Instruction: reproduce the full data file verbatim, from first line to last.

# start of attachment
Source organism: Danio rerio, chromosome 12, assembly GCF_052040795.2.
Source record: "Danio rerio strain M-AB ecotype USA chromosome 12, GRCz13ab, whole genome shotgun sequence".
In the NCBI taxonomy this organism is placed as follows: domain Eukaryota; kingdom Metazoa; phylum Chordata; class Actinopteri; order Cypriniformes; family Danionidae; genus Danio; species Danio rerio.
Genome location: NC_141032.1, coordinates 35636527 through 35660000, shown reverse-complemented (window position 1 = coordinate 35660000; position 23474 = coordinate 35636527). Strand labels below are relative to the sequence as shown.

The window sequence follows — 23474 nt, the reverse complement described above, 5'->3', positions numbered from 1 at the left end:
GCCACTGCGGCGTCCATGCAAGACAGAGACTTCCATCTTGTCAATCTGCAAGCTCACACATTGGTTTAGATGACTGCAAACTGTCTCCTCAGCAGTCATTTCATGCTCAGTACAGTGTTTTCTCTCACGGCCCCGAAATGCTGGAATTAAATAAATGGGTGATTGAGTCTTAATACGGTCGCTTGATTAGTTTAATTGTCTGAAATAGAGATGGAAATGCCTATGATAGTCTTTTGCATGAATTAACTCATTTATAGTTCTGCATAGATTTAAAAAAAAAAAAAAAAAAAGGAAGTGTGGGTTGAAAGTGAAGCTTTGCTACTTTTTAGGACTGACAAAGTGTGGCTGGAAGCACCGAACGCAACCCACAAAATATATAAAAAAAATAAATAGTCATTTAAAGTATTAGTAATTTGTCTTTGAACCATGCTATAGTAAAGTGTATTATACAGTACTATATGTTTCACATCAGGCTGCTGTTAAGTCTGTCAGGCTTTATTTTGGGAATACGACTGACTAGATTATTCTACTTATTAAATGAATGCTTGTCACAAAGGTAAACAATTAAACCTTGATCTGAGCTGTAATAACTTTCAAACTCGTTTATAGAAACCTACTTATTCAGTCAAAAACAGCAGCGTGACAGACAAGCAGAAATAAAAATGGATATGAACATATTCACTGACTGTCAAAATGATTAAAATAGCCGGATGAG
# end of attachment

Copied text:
Source organism: Danio rerio, chromosome 12, assembly GCF_052040795.2.
Source record: "Danio rerio strain M-AB ecotype USA chromosome 12, GRCz13ab, whole genome shotgun sequence".
In the NCBI taxonomy this organism is placed as follows: domain Eukaryota; kingdom Metazoa; phylum Chordata; class Actinopteri; order Cypriniformes; family Danionidae; genus Danio; species Danio rerio.
Genome location: NC_141032.1, coordinates 35636527 through 35660000, shown reverse-complemented (window position 1 = coordinate 35660000; position 23474 = coordinate 35636527). Strand labels below are relative to the sequence as shown.

The window sequence follows — 23474 nt, the reverse complement described above, 5'->3', positions numbered from 1 at the left end:
GCCACTGCGGCGTCCATGCAAGACAGAGACTTCCATCTTGTCAATCTGCAAGCTCACACATTGGTTTAGATGACTGCAAACTGTCTCCTCAGCAGTCATTTCATGCTCAGTACAGTGTTTTCTCTCACGGCCCCGAAATGCTGGAATTAAATAAATGGGTGATTGAGTCTTAATACGGTCGCTTGATTAGTTTAATTGTCTGAAATAGAGATGGAAATGCCTATGATAGTCTTTTGCATGAATTAACTCATTTATAGTTCTGCATAGATTTAAAAAAAAAAAAAAAAAAAGGAAGTGTGGGTTGAAAGTGAAGCTTTGCTACTTTTTAGGACTGACAAAGTGTGGCTGGAAGCACCGAACGCAACCCACAAAATATATAAAAAAAATAAATAGTCATTTAAAGTATTAGTAATTTGTCTTTGAACCATGCTATAGTAAAGTGTATTATACAGTACTATATGTTTCACATCAGGCTGCTGTTAAGTCTGTCAGGCTTTATTTTGGGAATACGACTGACTAGATTATTCTACTTATTAAATGAATGCTTGTCACAAAGGTAAACAATTAAACCTTGATCTGAGCTGTAATAACTTTCAAACTCGTTTATAGAAACCTACTTATTCAGTCAAAAACAGCAGCGTGACAGACAAGCAGAAATAAAAATGGATATGAACATATTCACTGACTGTCAAAATGATTAAAATAGCCGGATGAG